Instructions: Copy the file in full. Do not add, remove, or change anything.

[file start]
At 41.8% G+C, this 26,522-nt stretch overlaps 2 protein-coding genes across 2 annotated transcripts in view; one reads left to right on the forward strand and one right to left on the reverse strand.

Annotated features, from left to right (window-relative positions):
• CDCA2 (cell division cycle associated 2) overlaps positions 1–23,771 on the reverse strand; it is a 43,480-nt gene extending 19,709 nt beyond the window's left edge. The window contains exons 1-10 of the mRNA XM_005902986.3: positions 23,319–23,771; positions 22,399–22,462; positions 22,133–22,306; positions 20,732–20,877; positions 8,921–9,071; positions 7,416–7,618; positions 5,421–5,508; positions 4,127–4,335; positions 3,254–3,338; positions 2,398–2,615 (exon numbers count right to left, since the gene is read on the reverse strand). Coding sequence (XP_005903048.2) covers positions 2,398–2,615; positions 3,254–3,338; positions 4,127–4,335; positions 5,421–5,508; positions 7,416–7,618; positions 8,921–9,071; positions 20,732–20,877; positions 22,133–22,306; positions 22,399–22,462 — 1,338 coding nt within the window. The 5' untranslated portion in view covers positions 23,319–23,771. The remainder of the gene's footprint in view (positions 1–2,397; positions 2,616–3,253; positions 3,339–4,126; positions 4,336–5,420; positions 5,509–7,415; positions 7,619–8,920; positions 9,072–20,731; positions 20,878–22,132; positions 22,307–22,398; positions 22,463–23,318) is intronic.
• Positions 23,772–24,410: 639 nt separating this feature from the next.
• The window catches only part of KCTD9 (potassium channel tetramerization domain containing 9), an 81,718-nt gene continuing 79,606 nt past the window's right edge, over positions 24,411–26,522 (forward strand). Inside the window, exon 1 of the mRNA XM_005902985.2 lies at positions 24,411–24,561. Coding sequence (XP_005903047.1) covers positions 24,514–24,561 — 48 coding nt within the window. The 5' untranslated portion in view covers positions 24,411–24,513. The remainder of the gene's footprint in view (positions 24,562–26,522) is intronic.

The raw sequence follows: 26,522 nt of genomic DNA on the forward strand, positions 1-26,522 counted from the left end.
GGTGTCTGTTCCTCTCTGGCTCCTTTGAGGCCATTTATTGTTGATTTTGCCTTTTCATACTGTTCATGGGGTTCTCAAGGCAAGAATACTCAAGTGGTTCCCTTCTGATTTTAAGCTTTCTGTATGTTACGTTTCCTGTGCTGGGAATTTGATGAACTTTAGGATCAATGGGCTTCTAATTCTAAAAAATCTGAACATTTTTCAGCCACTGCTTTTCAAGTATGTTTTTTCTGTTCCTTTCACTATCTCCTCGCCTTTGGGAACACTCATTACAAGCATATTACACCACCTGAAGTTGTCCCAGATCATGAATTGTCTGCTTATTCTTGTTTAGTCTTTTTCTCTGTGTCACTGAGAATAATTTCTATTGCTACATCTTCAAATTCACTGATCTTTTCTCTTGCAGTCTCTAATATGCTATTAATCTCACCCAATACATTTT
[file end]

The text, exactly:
At 41.8% G+C, this 26,522-nt stretch overlaps 2 protein-coding genes across 2 annotated transcripts in view; one reads left to right on the forward strand and one right to left on the reverse strand.

Annotated features, from left to right (window-relative positions):
• CDCA2 (cell division cycle associated 2) overlaps positions 1–23,771 on the reverse strand; it is a 43,480-nt gene extending 19,709 nt beyond the window's left edge. The window contains exons 1-10 of the mRNA XM_005902986.3: positions 23,319–23,771; positions 22,399–22,462; positions 22,133–22,306; positions 20,732–20,877; positions 8,921–9,071; positions 7,416–7,618; positions 5,421–5,508; positions 4,127–4,335; positions 3,254–3,338; positions 2,398–2,615 (exon numbers count right to left, since the gene is read on the reverse strand). Coding sequence (XP_005903048.2) covers positions 2,398–2,615; positions 3,254–3,338; positions 4,127–4,335; positions 5,421–5,508; positions 7,416–7,618; positions 8,921–9,071; positions 20,732–20,877; positions 22,133–22,306; positions 22,399–22,462 — 1,338 coding nt within the window. The 5' untranslated portion in view covers positions 23,319–23,771. The remainder of the gene's footprint in view (positions 1–2,397; positions 2,616–3,253; positions 3,339–4,126; positions 4,336–5,420; positions 5,509–7,415; positions 7,619–8,920; positions 9,072–20,731; positions 20,878–22,132; positions 22,307–22,398; positions 22,463–23,318) is intronic.
• Positions 23,772–24,410: 639 nt separating this feature from the next.
• The window catches only part of KCTD9 (potassium channel tetramerization domain containing 9), an 81,718-nt gene continuing 79,606 nt past the window's right edge, over positions 24,411–26,522 (forward strand). Inside the window, exon 1 of the mRNA XM_005902985.2 lies at positions 24,411–24,561. Coding sequence (XP_005903047.1) covers positions 24,514–24,561 — 48 coding nt within the window. The 5' untranslated portion in view covers positions 24,411–24,513. The remainder of the gene's footprint in view (positions 24,562–26,522) is intronic.

The raw sequence follows: 26,522 nt of genomic DNA on the forward strand, positions 1-26,522 counted from the left end.
GGTGTCTGTTCCTCTCTGGCTCCTTTGAGGCCATTTATTGTTGATTTTGCCTTTTCATACTGTTCATGGGGTTCTCAAGGCAAGAATACTCAAGTGGTTCCCTTCTGATTTTAAGCTTTCTGTATGTTACGTTTCCTGTGCTGGGAATTTGATGAACTTTAGGATCAATGGGCTTCTAATTCTAAAAAATCTGAACATTTTTCAGCCACTGCTTTTCAAGTATGTTTTTTCTGTTCCTTTCACTATCTCCTCGCCTTTGGGAACACTCATTACAAGCATATTACACCACCTGAAGTTGTCCCAGATCATGAATTGTCTGCTTATTCTTGTTTAGTCTTTTTCTCTGTGTCACTGAGAATAATTTCTATTGCTACATCTTCAAATTCACTGATCTTTTCTCTTGCAGTCTCTAATATGCTATTAATCTCACCCAATACATTTT